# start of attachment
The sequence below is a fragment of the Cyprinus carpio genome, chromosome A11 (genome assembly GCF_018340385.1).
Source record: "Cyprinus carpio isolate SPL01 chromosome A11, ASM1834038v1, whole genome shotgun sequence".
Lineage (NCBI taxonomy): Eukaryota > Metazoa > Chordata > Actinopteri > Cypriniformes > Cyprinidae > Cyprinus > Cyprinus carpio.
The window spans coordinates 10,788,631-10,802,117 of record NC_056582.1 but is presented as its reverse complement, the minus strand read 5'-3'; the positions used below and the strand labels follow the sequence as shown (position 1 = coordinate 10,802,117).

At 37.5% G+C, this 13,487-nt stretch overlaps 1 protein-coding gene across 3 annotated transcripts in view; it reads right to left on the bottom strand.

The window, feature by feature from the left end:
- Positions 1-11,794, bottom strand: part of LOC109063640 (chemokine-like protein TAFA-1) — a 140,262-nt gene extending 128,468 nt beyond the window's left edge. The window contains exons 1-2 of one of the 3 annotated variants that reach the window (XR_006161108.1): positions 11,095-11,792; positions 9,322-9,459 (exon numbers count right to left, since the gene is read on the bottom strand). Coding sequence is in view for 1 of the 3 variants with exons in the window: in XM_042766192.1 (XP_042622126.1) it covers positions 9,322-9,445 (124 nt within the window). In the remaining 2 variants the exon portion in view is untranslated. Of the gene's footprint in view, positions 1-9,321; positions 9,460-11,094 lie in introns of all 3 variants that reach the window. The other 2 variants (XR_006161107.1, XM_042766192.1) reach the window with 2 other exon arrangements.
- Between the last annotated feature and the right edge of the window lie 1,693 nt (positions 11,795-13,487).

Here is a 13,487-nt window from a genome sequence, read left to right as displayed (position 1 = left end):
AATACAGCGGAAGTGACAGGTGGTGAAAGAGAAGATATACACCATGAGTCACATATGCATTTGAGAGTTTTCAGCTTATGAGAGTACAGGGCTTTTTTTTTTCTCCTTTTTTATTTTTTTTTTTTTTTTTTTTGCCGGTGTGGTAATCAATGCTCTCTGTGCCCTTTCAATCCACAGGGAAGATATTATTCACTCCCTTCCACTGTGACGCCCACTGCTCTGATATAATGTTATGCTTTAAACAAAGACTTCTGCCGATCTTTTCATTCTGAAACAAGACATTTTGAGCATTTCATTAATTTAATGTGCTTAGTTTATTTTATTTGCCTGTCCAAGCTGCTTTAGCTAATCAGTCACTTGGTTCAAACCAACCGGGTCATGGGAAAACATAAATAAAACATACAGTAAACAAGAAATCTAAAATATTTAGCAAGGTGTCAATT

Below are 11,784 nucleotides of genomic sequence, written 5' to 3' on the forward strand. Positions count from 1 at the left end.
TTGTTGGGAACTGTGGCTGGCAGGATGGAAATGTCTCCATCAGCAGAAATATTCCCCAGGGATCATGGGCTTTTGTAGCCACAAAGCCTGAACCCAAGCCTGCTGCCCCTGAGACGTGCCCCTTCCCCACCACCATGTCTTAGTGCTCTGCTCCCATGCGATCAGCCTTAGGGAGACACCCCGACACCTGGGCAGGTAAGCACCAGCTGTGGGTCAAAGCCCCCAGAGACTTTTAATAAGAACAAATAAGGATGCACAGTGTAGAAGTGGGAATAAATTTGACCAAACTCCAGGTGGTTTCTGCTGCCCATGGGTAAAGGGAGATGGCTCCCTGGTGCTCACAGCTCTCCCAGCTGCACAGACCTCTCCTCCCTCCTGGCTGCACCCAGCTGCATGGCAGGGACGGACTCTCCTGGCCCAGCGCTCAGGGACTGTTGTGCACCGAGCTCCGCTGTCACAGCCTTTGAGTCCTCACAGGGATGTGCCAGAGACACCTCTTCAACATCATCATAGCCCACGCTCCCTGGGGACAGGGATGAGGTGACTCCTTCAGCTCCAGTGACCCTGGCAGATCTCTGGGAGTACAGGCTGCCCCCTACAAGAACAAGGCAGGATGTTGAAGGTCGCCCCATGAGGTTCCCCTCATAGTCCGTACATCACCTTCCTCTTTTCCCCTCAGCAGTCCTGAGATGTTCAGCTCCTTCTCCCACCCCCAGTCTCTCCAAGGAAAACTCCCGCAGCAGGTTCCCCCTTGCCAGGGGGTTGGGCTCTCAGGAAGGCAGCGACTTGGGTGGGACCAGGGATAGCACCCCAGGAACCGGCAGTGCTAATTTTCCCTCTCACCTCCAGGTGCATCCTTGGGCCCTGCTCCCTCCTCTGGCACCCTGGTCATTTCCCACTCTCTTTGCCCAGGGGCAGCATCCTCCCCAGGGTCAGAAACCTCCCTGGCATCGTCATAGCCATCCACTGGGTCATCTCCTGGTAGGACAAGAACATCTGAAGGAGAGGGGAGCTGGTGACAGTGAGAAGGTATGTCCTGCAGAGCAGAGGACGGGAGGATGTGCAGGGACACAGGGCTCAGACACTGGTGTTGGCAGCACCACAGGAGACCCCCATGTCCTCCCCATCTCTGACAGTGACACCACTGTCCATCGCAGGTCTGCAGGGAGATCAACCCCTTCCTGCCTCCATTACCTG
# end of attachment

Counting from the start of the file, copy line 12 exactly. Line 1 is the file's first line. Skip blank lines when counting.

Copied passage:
TTGTTGGGAACTGTGGCTGGCAGGATGGAAATGTCTCCATCAGCAGAAATATTCCCCAGGGATCATGGGCTTTTGTAGCCACAAAGCCTGAACCCAAGCCTGCTGCCCCTGAGACGTGCCCCTTCCCCACCACCATGTCTTAGTGCTCTGCTCCCATGCGATCAGCCTTAGGGAGACACCCCGACACCTGGGCAGGTAAGCACCAGCTGTGGGTCAAAGCCCCCAGAGACTTTTAATAAGAACAAATAAGGATGCACAGTGTAGAAGTGGGAATAAATTTGACCAAACTCCAGGTGGTTTCTGCTGCCCATGGGTAAAGGGAGATGGCTCCCTGGTGCTCACAGCTCTCCCAGCTGCACAGACCTCTCCTCCCTCCTGGCTGCACCCAGCTGCATGGCAGGGACGGACTCTCCTGGCCCAGCGCTCAGGGACTGTTGTGCACCGAGCTCCGCTGTCACAGCCTTTGAGTCCTCACAGGGATGTGCCAGAGACACCTCTTCAACATCATCATAGCCCACGCTCCCTGGGGACAGGGATGAGGTGACTCCTTCAGCTCCAGTGACCCTGGCAGATCTCTGGGAGTACAGGCTGCCCCCTACAAGAACAAGGCAGGATGTTGAAGGTCGCCCCATGAGGTTCCCCTCATAGTCCGTACATCACCTTCCTCTTTTCCCCTCAGCAGTCCTGAGATGTTCAGCTCCTTCTCCCACCCCCAGTCTCTCCAAGGAAAACTCCCGCAGCAGGTTCCCCCTTGCCAGGGGGTTGGGCTCTCAGGAAGGCAGCGACTTGGGTGGGACCAGGGATAGCACCCCAGGAACCGGCAGTGCTAATTTTCCCTCTCACCTCCAGGTGCATCCTTGGGCCCTGCTCCCTCCTCTGGCACCCTGGTCATTTCCCACTCTCTTTGCCCAGGGGCAGCATCCTCCCCAGGGTCAGAAACCTCCCTGGCATCGTCATAGCCATCCACTGGGTCATCTCCTGGTAGGACAAGAACATCTGAAGGAGAGGGGAGCTGGTGACAGTGAGAAGGTATGTCCTGCAGAGCAGAGGACGGGAGGATGTGCAGGGACACAGGGCTCAGACACTGGTGTTGGCAGCACCACAGGAGACCCCCATGTCCTCCCCATCTCTGACAGTGACACCACTGTCCATCGCAGGTCTGCAGGGAGATCAACCCCTTCCTGCCTCCATTACCTG